Jay & Miles X-Plain the X-Men

151 – Czars of Kung Fu

Art by David Wynne. Contact David to purchase the original!

In which Laura easily is worth a dozen Old Mans Logan; Charlotte Jones is the EveryCop; Genosha remains a fairly versatile allegory; Hydra are totally Nazis; Jubilee gets the best sound effects; Rogue has a bad day; and it’ll take more than a sun to stop Lila Cheney.


  • Graydon Creed
  • Logan oversaturation (more) (again)
  • Uncanny X-Men #264, 268, 269
  • A somewhat convoluted status quo
  • Death by Derrida
  • New York’s sewers (kind of) (maybe)
  • The Misty Knight rule
  • Jackets of the ’90s
  • Cap’s cape
  • Mustache metaphysics
  • The Press Gang (again)
  • VR.5
  • The Doctrine of Hot Pursuit
  • Dazzler, in handy grenade form
  • A prescient scenario
  • Jim Lee signature cocktail dresses
  • A dubious approach to first aid
  • Wolverine’s sexy friends
  • Nazi ducks
  • Seraph
  • Ivan Petrovitch
  • Sexy subversion
  • Rogue vs. Carol Danvers
  • Mutants vs. the Terrigen Mists
  • TaXonomy of ambiguously X-characters

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  1. So, the “Always-Already dead remark” immediately caused my brain to jump to thinking about Fist of the North Star – and now I have this image in my head of instead of postmodern philosopher Jacques Derrida, postmodern post-apocalyptic martial artist (and also occasional philosopher) Kenshiro Derrida – “You are always-already dead”. He’d wander the wastelands, questioning the assumptions of post-apocalyptic society, and making warlords heads explode.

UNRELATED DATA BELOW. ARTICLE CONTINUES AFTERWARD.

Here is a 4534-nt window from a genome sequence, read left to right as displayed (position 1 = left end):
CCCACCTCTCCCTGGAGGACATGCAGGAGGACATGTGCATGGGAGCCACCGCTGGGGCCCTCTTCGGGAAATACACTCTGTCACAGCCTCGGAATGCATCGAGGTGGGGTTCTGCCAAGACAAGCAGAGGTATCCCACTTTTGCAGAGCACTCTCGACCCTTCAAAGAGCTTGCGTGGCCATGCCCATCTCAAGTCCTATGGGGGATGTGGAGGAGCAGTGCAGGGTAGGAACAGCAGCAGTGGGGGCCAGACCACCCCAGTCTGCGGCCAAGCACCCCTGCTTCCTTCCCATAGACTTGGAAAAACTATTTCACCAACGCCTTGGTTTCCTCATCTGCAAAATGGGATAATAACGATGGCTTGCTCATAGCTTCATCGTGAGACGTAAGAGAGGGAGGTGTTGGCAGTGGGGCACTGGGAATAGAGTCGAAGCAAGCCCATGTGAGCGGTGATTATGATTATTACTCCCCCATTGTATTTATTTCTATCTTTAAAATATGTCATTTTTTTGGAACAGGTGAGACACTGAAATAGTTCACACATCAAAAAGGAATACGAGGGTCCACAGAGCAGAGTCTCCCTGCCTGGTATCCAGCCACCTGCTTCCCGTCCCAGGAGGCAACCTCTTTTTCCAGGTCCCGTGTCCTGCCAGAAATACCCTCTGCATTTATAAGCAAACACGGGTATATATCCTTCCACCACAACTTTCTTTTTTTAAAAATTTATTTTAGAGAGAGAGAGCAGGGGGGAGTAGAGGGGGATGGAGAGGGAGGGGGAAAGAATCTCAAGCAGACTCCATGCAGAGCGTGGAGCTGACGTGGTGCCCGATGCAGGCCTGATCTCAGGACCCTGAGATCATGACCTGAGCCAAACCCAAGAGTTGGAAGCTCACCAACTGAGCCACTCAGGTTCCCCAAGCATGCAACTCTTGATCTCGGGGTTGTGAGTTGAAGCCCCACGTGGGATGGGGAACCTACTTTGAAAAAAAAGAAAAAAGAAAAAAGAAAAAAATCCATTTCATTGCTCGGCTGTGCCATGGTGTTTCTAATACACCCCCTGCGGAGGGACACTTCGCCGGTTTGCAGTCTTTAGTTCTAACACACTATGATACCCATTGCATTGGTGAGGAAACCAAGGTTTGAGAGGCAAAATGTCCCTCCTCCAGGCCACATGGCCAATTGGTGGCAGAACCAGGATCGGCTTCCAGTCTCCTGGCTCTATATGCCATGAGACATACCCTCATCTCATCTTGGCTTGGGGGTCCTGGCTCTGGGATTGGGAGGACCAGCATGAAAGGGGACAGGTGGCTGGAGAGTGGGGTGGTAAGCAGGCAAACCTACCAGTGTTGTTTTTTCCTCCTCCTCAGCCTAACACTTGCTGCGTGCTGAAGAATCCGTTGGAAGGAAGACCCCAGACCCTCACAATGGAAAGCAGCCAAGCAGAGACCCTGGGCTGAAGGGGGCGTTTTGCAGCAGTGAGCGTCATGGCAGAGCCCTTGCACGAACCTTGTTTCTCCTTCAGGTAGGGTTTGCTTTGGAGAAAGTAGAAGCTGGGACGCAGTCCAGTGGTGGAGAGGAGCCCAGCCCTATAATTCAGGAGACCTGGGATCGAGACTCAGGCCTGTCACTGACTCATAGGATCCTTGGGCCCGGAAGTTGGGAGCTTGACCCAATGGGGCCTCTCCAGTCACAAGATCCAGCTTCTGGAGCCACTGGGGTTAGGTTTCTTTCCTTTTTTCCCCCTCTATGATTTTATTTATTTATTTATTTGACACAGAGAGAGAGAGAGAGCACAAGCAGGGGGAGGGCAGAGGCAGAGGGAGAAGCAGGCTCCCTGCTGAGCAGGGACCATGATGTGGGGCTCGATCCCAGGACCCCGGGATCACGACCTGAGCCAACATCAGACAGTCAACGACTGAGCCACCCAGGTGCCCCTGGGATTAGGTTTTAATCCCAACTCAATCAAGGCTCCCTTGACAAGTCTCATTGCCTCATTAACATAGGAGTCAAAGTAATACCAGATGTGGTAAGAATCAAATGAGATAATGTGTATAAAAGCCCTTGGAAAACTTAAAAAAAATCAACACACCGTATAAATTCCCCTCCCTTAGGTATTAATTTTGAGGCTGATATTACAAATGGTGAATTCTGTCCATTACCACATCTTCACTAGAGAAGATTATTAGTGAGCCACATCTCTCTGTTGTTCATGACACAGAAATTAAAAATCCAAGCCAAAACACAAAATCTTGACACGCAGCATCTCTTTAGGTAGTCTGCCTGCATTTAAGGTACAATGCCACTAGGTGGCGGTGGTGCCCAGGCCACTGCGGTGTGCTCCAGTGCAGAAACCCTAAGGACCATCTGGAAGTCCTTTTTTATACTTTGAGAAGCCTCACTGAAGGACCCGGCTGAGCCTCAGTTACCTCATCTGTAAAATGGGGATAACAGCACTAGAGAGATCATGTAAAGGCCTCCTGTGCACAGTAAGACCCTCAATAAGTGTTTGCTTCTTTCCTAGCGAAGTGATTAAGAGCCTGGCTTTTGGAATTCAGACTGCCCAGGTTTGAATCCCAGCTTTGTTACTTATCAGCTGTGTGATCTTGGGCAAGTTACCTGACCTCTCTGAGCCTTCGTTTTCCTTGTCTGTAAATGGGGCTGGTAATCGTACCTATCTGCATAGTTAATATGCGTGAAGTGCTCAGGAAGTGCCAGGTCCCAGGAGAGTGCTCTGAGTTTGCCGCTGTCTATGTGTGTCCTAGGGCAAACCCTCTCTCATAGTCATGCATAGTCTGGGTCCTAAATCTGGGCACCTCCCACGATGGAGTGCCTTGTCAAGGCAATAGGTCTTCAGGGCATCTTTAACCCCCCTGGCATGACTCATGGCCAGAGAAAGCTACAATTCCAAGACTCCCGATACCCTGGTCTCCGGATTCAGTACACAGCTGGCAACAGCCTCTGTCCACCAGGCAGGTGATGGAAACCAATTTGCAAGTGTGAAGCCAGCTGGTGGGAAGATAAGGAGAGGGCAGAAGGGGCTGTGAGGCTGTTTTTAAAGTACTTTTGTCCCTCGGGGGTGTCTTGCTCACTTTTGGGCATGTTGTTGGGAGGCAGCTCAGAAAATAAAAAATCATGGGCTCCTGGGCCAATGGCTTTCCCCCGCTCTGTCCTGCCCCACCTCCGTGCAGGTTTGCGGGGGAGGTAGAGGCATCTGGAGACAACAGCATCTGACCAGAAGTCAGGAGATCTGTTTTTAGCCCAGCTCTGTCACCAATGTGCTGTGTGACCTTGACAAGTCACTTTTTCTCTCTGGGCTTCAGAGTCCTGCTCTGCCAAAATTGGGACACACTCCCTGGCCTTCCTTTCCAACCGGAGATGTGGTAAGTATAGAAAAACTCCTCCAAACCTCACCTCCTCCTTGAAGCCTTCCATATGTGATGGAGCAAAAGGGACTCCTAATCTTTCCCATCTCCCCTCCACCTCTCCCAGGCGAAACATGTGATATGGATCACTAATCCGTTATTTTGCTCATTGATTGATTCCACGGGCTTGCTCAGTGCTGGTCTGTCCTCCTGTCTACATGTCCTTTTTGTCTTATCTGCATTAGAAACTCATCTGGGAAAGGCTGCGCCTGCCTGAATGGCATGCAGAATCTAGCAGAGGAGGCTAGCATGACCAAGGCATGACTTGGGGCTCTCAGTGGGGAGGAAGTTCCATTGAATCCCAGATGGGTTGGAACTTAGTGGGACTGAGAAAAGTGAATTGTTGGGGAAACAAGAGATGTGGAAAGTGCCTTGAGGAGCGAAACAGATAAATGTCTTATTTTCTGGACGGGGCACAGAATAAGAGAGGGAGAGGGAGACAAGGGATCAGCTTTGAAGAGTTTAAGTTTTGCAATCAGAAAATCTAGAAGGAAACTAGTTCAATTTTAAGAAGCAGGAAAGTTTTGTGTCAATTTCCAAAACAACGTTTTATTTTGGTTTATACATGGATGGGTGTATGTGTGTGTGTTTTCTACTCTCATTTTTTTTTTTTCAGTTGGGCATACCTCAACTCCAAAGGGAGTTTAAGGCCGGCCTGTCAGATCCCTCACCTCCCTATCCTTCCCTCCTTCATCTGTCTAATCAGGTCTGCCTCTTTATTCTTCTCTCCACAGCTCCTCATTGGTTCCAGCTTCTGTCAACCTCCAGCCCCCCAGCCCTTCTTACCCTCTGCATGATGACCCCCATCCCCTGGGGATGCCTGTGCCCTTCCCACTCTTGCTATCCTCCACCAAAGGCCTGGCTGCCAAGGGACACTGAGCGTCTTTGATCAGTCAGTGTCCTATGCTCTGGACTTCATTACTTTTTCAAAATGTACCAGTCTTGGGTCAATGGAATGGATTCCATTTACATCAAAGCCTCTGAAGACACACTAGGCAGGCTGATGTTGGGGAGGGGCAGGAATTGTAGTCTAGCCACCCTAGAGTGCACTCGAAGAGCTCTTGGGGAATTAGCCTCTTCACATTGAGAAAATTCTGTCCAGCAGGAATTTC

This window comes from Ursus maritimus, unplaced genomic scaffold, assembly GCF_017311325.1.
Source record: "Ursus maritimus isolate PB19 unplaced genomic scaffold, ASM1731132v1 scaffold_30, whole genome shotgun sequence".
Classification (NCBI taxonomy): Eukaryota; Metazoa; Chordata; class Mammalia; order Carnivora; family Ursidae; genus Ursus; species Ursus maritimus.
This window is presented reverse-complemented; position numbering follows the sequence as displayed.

2. Additional Thoughts:

    About the Cape thing – I’d say that capes are a better way of conveying motion in a stationary medium than how Richard Corben does it in “Den”. (Don’t Google Richard Corben’s Den at work).

    Also, the reason Cap became Nomad was because Nixon was secretly leading the Secret Empire (which I only really bring up because… well, it makes the current state of Steve Rogers as a character even more problematic).

    I wonder if anyone ever drew Forge with a Joshua L. Chamberlain Big Bushy 1880s Moustache?

    Regarding V.R.5: Man, Ghost Hacking was much more complicated prior to direct neural interfaces.

  3. I’m 100% on board for the “Old Man Logan Oversaturation” depression. Laura’s back to just her solo and one team (which is Weapon X, so it barely even counts) with OML at 3 teams (Gold, Astonishing and Weapon X, as you mentioned) and a solo. How long till he’s an Avenger again? Think the Fantastic Four will finally resurface as 4 Logans from various different dimensions? When will the inevitable Logan/Deadpool book eventuate?